Latvian duo Mareunrol’s are injecting into fashion their unique mix of art and quirky designs.
There’s definitely interesting and intriguing fashion outside the big and trendy capitals such as London, Paris, New York and Milan. If you don’t believe it, check out the work of Latvian artists and designers Mārīte Mastiņa and Rolands Pēterkops, both graduates of the Design and Art School of Riga. Launching in 2002 their own brand, Mareunrol’s, and in 2005 their denim line MRJeans, the duo’s approach to fashion has been simply invigorating. Their emphasis is on creating men and womenswear designs that superficially look simple and basic, but actually hide surreal details: jackets have asymmetrical cuts, innovative details are added to denim trousers and checked shirts have multiple collars layered one on top of the other that create a multi-structured effect. The duo’s collections often stand between fashion and art: inspired by the hats in Raúl Ruiz’s film “Klimt”, Mastiņa and Pēterkops created gigantic headpieces that, representing laid tables, kitchen appliances and gardens, attempted a definition of the “MRJeans” outfits worn by the models on the catwalk. The duo’s latest collection, “Private Detective” - presented at the end of October during the [moment] event, a platform that showcased young and talented designers that Mastiņa and Pēterkops curated - features sculptural pleated dresses in shiny fabrics and trench coats with multi-pleated motifs. Is Europe ready to embrace Latvian style? Apparently yes: Mareunrol’s designs are already sold in Berlin’s boutiques and, Pēterkops announces, they will soon be available in further European shops.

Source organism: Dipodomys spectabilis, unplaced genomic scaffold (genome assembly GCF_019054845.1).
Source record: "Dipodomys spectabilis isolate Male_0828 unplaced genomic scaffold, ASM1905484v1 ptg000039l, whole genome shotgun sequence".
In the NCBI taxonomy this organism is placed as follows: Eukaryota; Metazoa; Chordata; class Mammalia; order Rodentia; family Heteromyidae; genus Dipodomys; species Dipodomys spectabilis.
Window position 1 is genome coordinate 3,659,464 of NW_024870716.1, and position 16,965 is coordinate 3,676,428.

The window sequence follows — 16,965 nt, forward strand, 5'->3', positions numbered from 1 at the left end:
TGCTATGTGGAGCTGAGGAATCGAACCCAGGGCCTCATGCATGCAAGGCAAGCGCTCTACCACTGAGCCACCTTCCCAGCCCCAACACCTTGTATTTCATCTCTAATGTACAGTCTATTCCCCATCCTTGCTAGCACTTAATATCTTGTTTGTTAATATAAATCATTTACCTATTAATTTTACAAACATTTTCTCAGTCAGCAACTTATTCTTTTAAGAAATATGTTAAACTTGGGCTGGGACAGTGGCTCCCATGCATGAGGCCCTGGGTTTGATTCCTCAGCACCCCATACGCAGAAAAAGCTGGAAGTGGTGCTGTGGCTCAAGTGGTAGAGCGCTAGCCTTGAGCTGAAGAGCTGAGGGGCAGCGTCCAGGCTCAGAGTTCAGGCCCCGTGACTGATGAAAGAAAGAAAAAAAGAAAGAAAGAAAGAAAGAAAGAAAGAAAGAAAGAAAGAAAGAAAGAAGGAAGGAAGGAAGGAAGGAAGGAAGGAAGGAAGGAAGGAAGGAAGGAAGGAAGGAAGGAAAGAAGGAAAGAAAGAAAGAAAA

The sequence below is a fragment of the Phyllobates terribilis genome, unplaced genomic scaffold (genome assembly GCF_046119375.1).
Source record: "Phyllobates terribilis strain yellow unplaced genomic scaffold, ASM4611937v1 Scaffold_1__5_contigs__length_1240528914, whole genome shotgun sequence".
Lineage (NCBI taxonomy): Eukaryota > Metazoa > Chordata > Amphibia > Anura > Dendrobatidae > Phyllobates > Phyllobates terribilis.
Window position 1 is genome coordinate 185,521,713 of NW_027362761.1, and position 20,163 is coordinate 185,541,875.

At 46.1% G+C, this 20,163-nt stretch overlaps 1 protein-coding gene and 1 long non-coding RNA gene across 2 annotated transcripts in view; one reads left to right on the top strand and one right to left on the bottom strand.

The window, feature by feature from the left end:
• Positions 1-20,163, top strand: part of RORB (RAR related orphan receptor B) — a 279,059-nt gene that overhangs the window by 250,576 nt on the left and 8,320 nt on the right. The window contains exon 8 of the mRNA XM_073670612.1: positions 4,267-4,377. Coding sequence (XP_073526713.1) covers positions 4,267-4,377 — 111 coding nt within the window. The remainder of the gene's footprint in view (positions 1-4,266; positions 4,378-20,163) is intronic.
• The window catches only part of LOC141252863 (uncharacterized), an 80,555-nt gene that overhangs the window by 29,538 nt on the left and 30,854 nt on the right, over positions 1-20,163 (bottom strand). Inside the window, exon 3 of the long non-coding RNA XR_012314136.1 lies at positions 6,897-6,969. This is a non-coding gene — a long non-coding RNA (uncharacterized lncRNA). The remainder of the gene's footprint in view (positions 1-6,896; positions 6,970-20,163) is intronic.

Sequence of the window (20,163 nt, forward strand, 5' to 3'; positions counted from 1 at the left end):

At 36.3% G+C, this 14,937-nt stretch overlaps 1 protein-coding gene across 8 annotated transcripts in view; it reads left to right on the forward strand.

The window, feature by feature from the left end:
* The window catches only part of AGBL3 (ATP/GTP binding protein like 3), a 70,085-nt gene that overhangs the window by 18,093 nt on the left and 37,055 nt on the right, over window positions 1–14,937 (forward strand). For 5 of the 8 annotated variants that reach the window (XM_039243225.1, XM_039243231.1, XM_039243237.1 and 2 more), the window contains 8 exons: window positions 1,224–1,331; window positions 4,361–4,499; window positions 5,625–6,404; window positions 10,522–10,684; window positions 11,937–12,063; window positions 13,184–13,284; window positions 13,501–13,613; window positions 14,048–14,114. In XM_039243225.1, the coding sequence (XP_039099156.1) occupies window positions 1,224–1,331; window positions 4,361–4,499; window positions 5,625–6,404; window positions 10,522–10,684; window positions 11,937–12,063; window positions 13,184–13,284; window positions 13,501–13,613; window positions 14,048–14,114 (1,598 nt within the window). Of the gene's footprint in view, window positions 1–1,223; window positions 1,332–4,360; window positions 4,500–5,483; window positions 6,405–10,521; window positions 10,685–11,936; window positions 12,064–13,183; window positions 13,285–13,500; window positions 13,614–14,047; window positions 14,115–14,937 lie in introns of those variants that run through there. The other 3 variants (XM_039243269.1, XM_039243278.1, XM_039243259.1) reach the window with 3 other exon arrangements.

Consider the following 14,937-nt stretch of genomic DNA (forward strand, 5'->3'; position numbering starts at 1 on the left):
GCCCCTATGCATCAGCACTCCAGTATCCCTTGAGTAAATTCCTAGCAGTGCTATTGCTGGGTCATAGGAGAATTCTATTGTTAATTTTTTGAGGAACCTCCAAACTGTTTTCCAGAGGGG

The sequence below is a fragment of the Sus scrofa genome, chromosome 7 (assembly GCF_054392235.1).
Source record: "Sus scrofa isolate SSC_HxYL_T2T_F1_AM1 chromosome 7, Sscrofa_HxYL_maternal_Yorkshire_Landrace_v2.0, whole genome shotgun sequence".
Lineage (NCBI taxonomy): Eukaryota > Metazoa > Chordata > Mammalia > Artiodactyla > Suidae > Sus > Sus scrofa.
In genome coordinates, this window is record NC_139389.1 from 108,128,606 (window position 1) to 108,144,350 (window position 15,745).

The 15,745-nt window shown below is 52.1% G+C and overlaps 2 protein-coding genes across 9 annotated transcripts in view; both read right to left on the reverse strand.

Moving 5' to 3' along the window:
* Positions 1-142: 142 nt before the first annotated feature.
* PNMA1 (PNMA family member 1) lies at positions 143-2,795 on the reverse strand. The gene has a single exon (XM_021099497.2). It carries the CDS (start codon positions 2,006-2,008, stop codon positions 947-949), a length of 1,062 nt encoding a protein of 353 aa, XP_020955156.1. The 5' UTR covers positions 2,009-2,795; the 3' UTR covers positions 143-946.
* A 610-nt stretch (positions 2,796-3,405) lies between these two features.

Dazed Digital: When did you decide you wanted to become a fashion designer?
Rolands Pēterkops: We knew since we were children that we would one day be creating art. However, Mare was planning to become a ceramist and she ended up studying fashion by chance when her sister submitted her documents to the wrong department. I have always been very interested in expressing ideas in fashion design and applied to the fashion course on the same year as Mare. That is how we met and slowly started collaborating on various fashion projects. We both felt very ambitious and determined and, since we also had similar ideas, we realised that working together was the best way to really learn and get on with our careers. We have been each other’s greatest influence as we both complement each other’s work, but there are numerous artists that have driven us by their passion, knowledge and professionalism. We find inspiration in anything that surrounds us, including people, passionate artists and anyone we encounter in real life or through the Internet.